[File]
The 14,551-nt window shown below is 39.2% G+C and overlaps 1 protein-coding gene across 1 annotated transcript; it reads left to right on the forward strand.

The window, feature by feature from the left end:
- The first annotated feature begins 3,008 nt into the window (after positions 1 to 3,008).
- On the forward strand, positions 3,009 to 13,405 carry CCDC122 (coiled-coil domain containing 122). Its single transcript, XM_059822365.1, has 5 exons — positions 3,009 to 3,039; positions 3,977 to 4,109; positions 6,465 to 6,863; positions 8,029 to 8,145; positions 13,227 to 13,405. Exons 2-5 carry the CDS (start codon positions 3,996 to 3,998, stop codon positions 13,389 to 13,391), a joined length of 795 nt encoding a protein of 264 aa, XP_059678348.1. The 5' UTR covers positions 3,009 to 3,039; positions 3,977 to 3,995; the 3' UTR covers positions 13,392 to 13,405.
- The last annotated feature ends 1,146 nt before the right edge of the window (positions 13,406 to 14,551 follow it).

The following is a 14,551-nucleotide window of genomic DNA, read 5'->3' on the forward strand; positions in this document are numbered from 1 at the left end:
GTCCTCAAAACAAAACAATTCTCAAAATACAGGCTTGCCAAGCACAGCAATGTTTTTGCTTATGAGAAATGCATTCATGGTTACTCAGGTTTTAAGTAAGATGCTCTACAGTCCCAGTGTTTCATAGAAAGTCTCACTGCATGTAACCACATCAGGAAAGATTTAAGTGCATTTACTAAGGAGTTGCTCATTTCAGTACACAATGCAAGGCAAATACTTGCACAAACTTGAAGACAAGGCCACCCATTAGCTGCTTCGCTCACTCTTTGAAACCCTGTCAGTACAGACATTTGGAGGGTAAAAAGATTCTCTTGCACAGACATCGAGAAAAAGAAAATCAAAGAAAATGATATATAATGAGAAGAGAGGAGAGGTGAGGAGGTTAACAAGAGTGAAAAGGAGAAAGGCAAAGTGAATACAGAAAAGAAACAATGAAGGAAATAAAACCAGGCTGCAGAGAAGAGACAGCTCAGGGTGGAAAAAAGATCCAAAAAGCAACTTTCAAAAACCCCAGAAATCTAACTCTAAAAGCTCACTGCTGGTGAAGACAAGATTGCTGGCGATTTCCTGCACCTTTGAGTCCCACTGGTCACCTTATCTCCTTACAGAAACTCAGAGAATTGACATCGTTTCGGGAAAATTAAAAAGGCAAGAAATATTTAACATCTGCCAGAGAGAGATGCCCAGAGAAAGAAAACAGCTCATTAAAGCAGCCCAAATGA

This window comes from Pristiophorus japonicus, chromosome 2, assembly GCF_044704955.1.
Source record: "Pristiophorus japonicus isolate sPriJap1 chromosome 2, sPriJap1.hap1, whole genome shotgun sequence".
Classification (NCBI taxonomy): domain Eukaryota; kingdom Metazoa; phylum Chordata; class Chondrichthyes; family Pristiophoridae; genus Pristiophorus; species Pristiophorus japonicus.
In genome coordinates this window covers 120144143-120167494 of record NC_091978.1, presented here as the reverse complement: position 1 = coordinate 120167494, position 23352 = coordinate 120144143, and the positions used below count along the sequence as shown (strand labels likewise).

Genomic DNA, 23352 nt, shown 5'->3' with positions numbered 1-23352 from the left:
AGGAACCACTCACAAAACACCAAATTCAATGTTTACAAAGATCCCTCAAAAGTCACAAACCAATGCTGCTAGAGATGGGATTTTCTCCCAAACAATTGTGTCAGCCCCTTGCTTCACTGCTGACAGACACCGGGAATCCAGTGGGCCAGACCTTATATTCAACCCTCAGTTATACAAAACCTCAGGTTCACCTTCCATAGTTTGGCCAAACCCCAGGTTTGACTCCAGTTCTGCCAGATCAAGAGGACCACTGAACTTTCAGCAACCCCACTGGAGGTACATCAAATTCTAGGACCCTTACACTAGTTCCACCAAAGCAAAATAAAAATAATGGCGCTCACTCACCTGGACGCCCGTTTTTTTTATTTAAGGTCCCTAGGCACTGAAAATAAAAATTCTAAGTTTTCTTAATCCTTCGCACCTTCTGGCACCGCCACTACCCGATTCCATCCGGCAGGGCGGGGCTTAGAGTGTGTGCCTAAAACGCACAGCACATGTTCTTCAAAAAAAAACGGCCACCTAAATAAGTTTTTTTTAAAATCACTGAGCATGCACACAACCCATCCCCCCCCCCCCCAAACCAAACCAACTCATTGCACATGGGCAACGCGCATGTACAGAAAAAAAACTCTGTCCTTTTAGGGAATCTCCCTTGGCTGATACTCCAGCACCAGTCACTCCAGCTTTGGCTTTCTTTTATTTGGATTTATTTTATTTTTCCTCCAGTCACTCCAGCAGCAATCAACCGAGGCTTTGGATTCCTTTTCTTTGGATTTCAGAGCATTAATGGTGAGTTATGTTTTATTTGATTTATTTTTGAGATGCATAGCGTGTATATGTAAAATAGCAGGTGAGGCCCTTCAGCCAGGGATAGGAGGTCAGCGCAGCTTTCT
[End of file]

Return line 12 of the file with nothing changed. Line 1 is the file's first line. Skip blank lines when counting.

Genomic DNA, 23352 nt, shown 5'->3' with positions numbered 1-23352 from the left: